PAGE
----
Binay is trying to keep a stiff upper lip while being beset with accusations of corruption. If all he could say was that the Makati City Hall 2 was “world-class” and “green” and that its cost is comparable to that of a House of Representatives building and of the Iloilo Convention Center, then he would have to work doubly hard to prevent it from becoming a bigger election issue against him. I note though that Gatchalian is one of the few allies of Binay who have consistently defended him.

Gatchalian has also become a constant companion of Binay in the latter’s provincial sorties, which are now becoming more frequent. He’s a stalwart of the Nationalist People’s Coalition which counts among its members Senators Vicente “Tito Sen” Sotto and Loren Legarda. Tito Sen is running for reelection while Legarda hasn’t indicated any interest in running for vice president for the third time.

If the election were held today, Binay would beat other presidential candidates. And if the president and vice president are elected in tandem, then his running mate would also be elected. But, if it’s Gatchalian, does he have what it takes to take over in 2022? The symbiotic relationship of the two is unquestionable. Aside from their local government connection, they are also executives of the Boy Scout of the Philippines. However, I believe Gatchalian needs more exposure, more publicity on what he had done and is capable of doing before the ideal of presidential tandem could see fruition in the UNO ticket.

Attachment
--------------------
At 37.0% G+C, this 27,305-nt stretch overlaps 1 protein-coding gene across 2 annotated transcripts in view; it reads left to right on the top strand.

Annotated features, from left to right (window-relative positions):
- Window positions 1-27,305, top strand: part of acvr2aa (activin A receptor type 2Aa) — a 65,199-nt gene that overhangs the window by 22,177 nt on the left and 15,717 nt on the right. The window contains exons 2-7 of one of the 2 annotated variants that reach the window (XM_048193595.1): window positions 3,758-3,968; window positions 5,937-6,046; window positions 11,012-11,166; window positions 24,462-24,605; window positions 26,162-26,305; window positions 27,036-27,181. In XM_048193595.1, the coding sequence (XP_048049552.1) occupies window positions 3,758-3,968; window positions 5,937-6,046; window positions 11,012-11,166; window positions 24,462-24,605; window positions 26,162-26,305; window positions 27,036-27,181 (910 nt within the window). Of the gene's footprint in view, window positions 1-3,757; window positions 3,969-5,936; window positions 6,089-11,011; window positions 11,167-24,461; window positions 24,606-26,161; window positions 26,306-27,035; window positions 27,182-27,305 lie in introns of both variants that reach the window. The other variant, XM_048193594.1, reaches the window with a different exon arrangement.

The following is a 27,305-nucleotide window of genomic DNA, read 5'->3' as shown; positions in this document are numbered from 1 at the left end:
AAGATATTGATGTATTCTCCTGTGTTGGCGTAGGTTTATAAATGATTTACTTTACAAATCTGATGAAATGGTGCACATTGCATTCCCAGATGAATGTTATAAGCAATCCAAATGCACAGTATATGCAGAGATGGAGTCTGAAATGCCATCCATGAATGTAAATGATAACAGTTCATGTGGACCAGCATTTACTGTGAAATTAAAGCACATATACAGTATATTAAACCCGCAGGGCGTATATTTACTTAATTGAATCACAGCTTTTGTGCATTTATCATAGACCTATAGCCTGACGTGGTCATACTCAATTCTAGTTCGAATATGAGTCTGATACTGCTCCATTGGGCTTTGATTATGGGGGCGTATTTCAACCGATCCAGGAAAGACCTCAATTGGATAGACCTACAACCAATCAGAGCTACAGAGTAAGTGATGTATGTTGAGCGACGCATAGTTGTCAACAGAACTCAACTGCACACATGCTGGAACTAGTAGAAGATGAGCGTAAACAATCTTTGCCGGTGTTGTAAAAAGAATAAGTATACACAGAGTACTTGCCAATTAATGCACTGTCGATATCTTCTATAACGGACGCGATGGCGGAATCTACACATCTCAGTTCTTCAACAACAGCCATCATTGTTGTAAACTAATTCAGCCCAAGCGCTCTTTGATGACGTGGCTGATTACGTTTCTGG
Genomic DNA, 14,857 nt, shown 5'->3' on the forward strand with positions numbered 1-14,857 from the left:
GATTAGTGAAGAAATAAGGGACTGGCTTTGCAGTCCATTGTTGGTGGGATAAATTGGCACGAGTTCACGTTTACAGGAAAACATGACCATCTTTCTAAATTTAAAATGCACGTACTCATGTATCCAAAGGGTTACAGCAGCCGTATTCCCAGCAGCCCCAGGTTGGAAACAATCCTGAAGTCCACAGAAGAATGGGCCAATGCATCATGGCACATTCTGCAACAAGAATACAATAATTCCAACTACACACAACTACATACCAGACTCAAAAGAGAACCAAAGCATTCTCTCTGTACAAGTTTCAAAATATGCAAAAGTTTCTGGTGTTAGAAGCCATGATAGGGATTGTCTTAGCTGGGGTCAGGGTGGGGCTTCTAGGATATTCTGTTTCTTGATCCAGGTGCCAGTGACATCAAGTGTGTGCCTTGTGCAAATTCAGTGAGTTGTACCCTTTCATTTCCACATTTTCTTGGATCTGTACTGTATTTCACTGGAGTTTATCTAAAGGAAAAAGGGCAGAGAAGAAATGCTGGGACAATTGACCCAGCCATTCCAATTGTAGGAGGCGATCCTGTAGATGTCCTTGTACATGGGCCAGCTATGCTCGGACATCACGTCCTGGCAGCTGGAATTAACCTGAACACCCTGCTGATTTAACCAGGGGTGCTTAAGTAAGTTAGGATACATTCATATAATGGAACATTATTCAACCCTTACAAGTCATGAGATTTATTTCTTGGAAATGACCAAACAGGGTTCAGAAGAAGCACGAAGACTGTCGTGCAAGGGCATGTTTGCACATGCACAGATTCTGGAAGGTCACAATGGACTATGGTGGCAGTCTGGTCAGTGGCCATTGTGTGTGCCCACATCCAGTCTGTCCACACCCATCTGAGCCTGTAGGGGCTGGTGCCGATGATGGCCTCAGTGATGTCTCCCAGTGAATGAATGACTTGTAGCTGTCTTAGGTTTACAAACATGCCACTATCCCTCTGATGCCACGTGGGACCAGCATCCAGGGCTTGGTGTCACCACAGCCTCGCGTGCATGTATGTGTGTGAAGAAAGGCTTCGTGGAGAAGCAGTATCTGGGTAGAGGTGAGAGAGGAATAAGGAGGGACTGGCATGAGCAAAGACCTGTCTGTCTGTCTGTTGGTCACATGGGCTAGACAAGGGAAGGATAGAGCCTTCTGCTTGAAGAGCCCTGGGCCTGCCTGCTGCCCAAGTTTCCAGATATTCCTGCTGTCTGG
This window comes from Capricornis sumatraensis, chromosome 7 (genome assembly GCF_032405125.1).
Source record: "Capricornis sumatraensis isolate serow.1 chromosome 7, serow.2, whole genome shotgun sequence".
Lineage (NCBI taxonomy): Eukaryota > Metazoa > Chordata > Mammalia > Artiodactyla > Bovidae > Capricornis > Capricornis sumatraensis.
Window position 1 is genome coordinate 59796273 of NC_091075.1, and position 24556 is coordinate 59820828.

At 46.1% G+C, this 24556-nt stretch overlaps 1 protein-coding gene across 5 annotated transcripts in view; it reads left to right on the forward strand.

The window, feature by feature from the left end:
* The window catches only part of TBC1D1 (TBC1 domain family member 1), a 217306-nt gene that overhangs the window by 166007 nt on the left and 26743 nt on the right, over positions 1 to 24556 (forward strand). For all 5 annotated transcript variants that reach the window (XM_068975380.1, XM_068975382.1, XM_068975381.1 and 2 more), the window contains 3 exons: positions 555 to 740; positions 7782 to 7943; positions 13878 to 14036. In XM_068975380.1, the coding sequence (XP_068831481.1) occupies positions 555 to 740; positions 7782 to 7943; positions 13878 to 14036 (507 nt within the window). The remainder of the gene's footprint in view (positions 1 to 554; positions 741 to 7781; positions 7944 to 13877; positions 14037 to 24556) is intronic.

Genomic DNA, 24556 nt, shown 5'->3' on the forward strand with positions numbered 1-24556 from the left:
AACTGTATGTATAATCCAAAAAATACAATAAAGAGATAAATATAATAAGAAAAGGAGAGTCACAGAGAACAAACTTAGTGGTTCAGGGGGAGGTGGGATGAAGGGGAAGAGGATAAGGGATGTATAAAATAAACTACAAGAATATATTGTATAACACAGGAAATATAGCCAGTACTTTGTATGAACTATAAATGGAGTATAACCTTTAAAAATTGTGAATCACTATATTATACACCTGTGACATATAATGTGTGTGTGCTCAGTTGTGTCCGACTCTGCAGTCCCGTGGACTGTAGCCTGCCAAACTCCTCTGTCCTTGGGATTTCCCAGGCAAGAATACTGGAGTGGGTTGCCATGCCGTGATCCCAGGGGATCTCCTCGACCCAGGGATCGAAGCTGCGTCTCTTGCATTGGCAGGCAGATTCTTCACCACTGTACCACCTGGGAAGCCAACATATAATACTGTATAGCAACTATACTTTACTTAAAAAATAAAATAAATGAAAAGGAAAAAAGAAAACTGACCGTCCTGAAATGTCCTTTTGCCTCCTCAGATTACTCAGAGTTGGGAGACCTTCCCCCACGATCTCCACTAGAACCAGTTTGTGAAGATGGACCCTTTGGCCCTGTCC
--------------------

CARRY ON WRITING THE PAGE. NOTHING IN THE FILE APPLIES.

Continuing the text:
efrendanao2003@yahoo.com

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2 Comments

  1. Philippine is a country of no shame,politics never respect Phil. Because people are insolent or no participation for scared of votes. Everything is for sale. So corrupt will continue till poor Filipinos learn to live ignoring bribery, crossing othe line of patrolling or reporting abusive and corrupt official, nobody can save Philippines except Filipinos nationalism, not by greed or taking advantage.

  2. P. Akialamiro@yahoo.com on

    It is really disheartening to know that despite all the allegations of corruption which, in most probabilities may true, Binay is still talked as a possible next president. Of course, he is presumed to be innocent unless proven otherwise. But, if these allegations are only mean to discredit him because, deep in his heart these are not true, he could have filed criminal cases against those claiming him to be corrupt and has a political dynasty. I cannot really understand why with all these allegations which, in many ways, seem to be true as he cannot readily dispute them, people still talk about him as a strong contender for the presidency.All he did was to deny and claim them to be politically-motivated with no credible proofs to back up his denials.

    “It’s more fun in the Philippines!” Perhaps, to visit. But, will it be more fun “to live” in the Philippines with the kind of possible leadership, and politics as usual? How frustrating!